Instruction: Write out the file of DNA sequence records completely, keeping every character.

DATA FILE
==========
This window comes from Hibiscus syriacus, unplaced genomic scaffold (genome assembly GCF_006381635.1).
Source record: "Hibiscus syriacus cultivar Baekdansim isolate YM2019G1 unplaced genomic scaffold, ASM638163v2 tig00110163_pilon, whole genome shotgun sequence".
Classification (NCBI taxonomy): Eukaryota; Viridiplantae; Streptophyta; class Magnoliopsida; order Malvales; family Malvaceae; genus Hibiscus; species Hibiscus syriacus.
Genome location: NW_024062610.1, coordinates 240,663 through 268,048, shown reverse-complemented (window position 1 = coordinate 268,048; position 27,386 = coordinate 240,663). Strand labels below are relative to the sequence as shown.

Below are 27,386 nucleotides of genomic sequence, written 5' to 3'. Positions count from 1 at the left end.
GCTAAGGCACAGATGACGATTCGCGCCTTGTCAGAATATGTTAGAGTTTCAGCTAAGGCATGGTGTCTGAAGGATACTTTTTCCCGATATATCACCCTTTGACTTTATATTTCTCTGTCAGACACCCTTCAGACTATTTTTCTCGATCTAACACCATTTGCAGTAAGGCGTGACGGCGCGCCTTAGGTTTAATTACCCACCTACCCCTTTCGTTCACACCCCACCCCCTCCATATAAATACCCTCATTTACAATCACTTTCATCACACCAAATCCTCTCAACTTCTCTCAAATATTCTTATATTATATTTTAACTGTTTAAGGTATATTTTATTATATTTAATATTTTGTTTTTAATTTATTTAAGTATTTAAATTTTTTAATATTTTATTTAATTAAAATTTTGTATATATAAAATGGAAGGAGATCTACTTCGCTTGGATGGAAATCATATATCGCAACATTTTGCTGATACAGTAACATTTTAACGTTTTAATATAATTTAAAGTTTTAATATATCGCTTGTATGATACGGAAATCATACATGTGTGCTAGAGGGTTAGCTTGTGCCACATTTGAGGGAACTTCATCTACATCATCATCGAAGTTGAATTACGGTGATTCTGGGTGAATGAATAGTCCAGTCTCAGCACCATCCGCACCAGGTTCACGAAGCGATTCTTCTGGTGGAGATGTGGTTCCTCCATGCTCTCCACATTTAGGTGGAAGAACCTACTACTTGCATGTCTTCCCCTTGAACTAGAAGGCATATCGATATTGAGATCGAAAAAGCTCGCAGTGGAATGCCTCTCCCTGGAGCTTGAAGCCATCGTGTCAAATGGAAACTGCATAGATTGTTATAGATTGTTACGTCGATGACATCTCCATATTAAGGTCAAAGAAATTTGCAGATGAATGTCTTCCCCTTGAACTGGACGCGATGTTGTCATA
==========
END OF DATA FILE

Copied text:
This window comes from Hibiscus syriacus, unplaced genomic scaffold (genome assembly GCF_006381635.1).
Source record: "Hibiscus syriacus cultivar Baekdansim isolate YM2019G1 unplaced genomic scaffold, ASM638163v2 tig00110163_pilon, whole genome shotgun sequence".
Classification (NCBI taxonomy): Eukaryota; Viridiplantae; Streptophyta; class Magnoliopsida; order Malvales; family Malvaceae; genus Hibiscus; species Hibiscus syriacus.
Genome location: NW_024062610.1, coordinates 240,663 through 268,048, shown reverse-complemented (window position 1 = coordinate 268,048; position 27,386 = coordinate 240,663). Strand labels below are relative to the sequence as shown.

Below are 27,386 nucleotides of genomic sequence, written 5' to 3'. Positions count from 1 at the left end.
GCTAAGGCACAGATGACGATTCGCGCCTTGTCAGAATATGTTAGAGTTTCAGCTAAGGCATGGTGTCTGAAGGATACTTTTTCCCGATATATCACCCTTTGACTTTATATTTCTCTGTCAGACACCCTTCAGACTATTTTTCTCGATCTAACACCATTTGCAGTAAGGCGTGACGGCGCGCCTTAGGTTTAATTACCCACCTACCCCTTTCGTTCACACCCCACCCCCTCCATATAAATACCCTCATTTACAATCACTTTCATCACACCAAATCCTCTCAACTTCTCTCAAATATTCTTATATTATATTTTAACTGTTTAAGGTATATTTTATTATATTTAATATTTTGTTTTTAATTTATTTAAGTATTTAAATTTTTTAATATTTTATTTAATTAAAATTTTGTATATATAAAATGGAAGGAGATCTACTTCGCTTGGATGGAAATCATATATCGCAACATTTTGCTGATACAGTAACATTTTAACGTTTTAATATAATTTAAAGTTTTAATATATCGCTTGTATGATACGGAAATCATACATGTGTGCTAGAGGGTTAGCTTGTGCCACATTTGAGGGAACTTCATCTACATCATCATCGAAGTTGAATTACGGTGATTCTGGGTGAATGAATAGTCCAGTCTCAGCACCATCCGCACCAGGTTCACGAAGCGATTCTTCTGGTGGAGATGTGGTTCCTCCATGCTCTCCACATTTAGGTGGAAGAACCTACTACTTGCATGTCTTCCCCTTGAACTAGAAGGCATATCGATATTGAGATCGAAAAAGCTCGCAGTGGAATGCCTCTCCCTGGAGCTTGAAGCCATCGTGTCAAATGGAAACTGCATAGATTGTTATAGATTGTTACGTCGATGACATCTCCATATTAAGGTCAAAGAAATTTGCAGATGAATGTCTTCCCCTTGAACTGGACGCGATGTTGTCATA